It is immaterial whether the persons taken on board in the neutral port were native American citizens or foreigners domiciled in the United States; neither the law of nations nor the act of Congress recognizes any distinction except in respect to the subjects of the state in whose service they are so enlisted transiently within the United Suites.
The facts of the case were stated by WASHINGTON, J. in delivering the opinion of the Court, as follows:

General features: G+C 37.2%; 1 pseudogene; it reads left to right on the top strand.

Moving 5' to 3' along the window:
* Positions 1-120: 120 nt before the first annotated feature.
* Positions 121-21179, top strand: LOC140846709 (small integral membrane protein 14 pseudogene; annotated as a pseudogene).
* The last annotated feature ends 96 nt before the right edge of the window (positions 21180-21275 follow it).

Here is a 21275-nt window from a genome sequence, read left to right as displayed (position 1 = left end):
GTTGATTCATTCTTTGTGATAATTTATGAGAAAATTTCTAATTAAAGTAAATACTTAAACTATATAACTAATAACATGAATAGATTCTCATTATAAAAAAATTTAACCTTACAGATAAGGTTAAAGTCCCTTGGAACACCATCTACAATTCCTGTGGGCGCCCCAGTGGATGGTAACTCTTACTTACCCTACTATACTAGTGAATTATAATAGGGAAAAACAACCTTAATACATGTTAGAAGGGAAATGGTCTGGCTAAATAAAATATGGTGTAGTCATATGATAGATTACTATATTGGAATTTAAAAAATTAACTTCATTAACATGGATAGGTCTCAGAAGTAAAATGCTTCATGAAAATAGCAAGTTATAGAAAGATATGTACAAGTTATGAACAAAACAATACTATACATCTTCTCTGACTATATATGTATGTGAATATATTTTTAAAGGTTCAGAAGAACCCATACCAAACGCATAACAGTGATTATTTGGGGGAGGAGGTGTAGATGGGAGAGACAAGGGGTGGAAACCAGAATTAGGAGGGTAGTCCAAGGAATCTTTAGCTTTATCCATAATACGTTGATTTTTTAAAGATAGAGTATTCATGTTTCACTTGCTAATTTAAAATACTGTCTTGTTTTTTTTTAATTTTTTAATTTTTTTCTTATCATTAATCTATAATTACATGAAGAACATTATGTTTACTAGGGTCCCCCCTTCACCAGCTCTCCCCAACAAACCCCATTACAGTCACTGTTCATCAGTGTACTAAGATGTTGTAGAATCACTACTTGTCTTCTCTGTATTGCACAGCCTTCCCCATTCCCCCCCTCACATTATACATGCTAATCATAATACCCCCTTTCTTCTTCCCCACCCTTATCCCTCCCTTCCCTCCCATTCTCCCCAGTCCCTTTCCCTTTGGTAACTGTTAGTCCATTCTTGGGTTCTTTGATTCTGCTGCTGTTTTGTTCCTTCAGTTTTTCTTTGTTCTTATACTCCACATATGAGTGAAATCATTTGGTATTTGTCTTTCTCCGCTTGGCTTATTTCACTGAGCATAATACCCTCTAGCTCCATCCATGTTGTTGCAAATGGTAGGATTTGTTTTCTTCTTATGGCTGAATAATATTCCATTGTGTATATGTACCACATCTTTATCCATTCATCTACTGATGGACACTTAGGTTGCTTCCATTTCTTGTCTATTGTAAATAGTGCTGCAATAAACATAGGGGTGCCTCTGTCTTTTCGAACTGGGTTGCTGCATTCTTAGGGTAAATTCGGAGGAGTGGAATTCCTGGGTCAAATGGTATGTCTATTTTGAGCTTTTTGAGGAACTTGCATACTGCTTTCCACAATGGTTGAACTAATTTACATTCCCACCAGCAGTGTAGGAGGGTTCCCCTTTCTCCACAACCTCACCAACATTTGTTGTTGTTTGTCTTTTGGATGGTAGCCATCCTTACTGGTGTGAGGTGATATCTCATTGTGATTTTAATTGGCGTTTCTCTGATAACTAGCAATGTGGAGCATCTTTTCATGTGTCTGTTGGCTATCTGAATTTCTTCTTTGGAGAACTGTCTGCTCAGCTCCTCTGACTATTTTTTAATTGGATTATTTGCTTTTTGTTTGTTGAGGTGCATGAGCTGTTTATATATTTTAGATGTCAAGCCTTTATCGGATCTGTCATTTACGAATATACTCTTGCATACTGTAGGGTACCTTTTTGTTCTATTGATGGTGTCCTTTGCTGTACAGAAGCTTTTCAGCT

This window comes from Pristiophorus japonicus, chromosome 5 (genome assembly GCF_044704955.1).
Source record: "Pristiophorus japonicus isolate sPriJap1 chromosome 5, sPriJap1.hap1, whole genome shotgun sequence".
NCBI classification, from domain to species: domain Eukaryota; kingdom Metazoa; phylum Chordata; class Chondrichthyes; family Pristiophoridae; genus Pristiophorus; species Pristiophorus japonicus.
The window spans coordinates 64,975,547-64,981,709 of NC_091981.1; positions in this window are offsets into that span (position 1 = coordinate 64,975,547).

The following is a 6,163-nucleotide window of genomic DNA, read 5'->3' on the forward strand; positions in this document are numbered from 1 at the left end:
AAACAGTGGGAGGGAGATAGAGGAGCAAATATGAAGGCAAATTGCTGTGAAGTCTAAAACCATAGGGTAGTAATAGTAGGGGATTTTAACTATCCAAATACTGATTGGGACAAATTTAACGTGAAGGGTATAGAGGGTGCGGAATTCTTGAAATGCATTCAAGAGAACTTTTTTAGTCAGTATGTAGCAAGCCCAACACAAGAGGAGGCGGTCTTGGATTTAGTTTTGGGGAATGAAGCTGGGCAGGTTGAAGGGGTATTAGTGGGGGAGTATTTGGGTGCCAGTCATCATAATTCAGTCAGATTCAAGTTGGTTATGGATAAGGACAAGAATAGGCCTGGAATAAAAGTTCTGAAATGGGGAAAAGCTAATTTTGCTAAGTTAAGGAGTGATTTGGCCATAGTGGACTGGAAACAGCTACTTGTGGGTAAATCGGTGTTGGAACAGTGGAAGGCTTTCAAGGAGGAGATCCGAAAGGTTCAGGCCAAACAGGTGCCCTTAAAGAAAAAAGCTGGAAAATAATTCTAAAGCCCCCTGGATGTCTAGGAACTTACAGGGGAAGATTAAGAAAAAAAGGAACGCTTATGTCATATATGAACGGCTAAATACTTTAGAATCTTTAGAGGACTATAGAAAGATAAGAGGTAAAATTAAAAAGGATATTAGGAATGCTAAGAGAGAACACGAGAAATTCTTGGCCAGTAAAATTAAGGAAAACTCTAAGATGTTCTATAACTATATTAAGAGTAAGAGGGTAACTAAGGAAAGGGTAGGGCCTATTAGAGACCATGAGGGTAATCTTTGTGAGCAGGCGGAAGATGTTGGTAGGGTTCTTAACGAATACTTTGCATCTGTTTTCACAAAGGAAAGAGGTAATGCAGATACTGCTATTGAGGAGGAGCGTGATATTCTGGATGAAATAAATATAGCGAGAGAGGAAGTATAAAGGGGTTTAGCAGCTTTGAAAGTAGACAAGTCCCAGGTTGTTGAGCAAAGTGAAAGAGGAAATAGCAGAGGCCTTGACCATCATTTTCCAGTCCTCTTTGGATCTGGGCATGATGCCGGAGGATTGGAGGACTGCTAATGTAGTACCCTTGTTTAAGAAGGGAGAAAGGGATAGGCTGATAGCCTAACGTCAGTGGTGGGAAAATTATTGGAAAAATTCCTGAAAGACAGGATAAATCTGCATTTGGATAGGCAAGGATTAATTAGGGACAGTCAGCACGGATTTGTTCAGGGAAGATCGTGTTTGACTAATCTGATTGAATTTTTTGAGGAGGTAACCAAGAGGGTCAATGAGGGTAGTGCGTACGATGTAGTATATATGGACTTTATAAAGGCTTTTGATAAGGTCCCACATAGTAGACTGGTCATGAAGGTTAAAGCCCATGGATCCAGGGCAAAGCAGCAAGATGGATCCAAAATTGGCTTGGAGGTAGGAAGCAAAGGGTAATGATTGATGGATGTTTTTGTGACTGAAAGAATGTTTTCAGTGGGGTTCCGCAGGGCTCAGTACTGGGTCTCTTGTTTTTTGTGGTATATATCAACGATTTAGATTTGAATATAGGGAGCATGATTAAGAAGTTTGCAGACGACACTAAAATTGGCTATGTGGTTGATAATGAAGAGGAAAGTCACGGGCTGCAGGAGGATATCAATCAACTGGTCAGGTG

This is the case of a libel filed in the District Court of New Orleans, by Blas Moran, a subject of the King of Spain and a native and resident of the Island of Cuba setting forth that he is the owner of the bring Alerta and cargo consisting of 170 slaves which, on a voyage from the coast of Africa to the Havana, was, sometime in the month of June, 1810, when within a few leagues of Havana, captured on the high seas by the L'Epine, bearing French colors; that a prize master was put on board the Alerta, and 17 of the slaves taken out, after which the prize was ordered to steer for the Balize and was finally brought to the port of New Orleans with the remainder of her cargo, consisting of 153 slaves. The libel alleges that the L'Epine was not duly commissioned to capture the property of Spanish subjects, or, if so commissioned, that she was armed and equipped for war in the port of New Orleans, and manned by sundry American citizens and inhabitants of the territory of New Orleans, contrary to the law of nations. The prayer of the libel is for restitution and damages.